Almost overnight, the once-mighty U.S. economy has morphed into a carnival of wacky sideshows.
Step right up to enter the House of Horrors, where you can watch the Werewolves of Wall Street slash away at your retirement dreams.
Or, perhaps you prefer the Funhouse, where the Clowns on Capitol Hill tap dance around their responsibility for letting mortgage markets spin out of control.
In the giant Hall of Mirrors, nothing is as it seems. But lately, mortgage rates have provided a bit of relief from this unrelenting freak show.
Mortgage rates fell sharply this week.
The benchmark 30-year fixed-rate mortgage fell 22 basis points, to 6.19 percent, according to the Bankrate.com national survey of large lenders. A basis point is one-hundredth of 1 percentage point. The mortgages in this week’s survey had an average total of 0.4 discount and origination points. One year ago, the mortgage index was 6.5 percent; four weeks ago, it was 6.15 percent. The benchmark 15-year fixed-rate mortgage fell 19 basis points, to 5.95 percent. The benchmark 5/1 adjustable-rate mortgage plunged 28 basis points, to 6.21 percent.
While mortgage rates continue to fluctuate, they remain well off their midsummer highs and are considerably lower than they were one year ago.
People looking for new mortgages have noticed. “You’re seeing a ton of activity right now,” says Bob Walters, chief economist at Quicken Loans.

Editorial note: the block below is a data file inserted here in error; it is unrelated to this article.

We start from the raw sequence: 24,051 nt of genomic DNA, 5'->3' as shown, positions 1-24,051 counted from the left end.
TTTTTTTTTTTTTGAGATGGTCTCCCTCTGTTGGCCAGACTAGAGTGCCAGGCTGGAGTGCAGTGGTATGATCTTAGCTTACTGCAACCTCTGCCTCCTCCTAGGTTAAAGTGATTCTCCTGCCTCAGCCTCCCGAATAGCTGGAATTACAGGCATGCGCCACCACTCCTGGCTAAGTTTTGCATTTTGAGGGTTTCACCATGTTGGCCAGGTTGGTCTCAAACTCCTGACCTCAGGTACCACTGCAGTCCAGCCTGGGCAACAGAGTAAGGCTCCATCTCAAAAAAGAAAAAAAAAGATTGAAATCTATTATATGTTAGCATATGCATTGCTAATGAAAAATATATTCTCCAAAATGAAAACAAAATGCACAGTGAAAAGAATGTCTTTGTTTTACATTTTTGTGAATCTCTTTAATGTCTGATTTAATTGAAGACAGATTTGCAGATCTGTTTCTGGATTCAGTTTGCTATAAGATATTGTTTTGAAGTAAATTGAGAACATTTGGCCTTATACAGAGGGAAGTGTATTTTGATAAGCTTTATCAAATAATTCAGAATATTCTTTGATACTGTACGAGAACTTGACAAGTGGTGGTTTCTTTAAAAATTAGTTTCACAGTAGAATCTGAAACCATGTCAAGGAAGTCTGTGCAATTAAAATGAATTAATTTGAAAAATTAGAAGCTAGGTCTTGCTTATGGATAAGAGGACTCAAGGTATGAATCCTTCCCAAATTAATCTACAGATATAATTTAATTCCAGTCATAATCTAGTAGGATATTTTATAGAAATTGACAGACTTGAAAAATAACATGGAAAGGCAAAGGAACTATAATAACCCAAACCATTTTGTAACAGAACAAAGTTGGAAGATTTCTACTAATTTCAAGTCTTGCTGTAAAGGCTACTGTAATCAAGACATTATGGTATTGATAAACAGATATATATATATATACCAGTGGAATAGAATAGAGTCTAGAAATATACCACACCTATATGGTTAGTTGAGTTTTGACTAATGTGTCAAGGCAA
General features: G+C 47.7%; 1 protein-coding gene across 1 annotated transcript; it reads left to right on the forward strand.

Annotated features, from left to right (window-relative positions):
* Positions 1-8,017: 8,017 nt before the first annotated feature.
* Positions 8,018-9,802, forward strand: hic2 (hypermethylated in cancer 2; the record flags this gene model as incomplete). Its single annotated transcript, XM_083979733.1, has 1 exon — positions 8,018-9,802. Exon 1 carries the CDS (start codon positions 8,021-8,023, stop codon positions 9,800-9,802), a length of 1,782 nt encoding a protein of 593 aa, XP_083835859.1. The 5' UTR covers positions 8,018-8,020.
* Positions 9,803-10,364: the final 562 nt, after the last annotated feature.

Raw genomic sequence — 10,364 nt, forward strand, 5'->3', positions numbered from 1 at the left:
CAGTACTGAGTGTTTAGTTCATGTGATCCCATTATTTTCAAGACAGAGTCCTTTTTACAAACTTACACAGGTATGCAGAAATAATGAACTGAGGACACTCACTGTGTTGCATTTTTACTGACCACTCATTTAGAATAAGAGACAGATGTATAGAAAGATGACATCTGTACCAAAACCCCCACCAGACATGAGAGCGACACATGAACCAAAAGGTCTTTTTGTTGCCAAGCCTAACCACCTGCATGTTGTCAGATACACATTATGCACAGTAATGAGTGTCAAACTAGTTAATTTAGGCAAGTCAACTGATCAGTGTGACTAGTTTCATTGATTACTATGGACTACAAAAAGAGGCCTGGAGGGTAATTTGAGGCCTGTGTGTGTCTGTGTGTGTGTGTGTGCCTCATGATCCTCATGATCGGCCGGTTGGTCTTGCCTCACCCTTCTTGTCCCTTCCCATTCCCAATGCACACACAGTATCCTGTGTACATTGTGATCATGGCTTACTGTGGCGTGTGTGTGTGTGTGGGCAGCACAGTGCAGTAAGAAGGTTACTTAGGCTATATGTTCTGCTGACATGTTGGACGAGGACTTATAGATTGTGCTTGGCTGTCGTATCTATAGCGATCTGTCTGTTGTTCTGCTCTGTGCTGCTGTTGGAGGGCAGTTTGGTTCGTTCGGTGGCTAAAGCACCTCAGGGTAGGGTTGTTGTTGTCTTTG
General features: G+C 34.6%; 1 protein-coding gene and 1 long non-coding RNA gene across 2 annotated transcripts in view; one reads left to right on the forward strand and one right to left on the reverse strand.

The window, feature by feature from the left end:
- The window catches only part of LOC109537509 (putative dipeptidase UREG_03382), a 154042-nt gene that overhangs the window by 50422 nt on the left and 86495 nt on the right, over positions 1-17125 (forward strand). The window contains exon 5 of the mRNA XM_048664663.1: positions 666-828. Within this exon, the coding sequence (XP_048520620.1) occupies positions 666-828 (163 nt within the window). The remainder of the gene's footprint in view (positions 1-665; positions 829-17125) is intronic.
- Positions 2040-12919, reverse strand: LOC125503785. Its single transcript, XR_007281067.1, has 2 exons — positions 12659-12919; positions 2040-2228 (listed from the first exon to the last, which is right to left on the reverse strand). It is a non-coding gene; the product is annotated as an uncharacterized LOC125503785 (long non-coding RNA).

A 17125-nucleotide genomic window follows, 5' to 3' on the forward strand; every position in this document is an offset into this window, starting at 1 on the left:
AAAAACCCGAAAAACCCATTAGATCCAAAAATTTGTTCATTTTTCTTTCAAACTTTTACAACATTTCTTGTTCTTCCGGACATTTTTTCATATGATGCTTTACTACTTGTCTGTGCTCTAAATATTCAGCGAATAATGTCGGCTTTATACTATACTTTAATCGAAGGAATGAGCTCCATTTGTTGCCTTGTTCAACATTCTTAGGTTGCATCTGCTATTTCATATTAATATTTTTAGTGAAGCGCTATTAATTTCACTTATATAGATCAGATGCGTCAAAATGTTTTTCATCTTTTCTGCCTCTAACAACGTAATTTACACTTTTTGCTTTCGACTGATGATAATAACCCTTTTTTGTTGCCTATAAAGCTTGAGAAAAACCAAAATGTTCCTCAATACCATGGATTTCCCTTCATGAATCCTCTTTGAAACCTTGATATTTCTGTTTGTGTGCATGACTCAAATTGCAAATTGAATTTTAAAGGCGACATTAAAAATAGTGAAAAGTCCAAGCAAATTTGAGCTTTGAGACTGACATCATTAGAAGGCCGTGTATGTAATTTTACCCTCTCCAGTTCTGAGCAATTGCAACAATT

For much of this year, mortgage rates have been extremely volatile. Earlier this spring, it was not uncommon to hear stories of mortgage shoppers who received great quotes, only to discover the rates were no longer available a couple of hours later.
Walters says that type of volatility continues. “They’re still whipping around,” he says, referring to mortgage rates. “They’re just whipping around to the good side lately.”
As a result, mortgage activity has turned positive after two weeks of falling drastically. For the week ending Oct. 3, mortgage activity ticked up a seasonally adjusted 2.2 percent, according to the Mortgage Bankers Association.
Encouragingly, applications for new purchases grew by 3.2 percent, eclipsing the 0.9 percent increase in refinancing.
Lower rates driving activity
Walters believes the growing economic turmoil may play a small part in the increased mortgage activity. For example, some homeowners may be rushing to refinance before the economy goes further south. But he believes most of the activity is the result of consumers taking advantage of an honest-to-goodness increase in consumer value.
“Once you get into that high 5 (percent), low 6 percent range for a 30-year fixed, that’s pretty powerful stuff,” Walters says.
Even in good times, people always rush to take advantage of lower rates, he says. “Any time people can save a buck, they want to save a buck,” Walters says. “We human beings like to not pay more money than we have to.”
While lower mortgage rates offer a reason to celebrate, there is no guarantee the trend will continue. Rates are likely to continue to fluctuate “as the world moves money around in large gobs,” Walters says.
For that reason, mortgage shoppers should get used to having to endure the ups and downs of one more carnival attraction. “Volatility is through the roof,” Walters says. “Until this begins to calm down and people have more certainty, we’re in for a roller coaster.”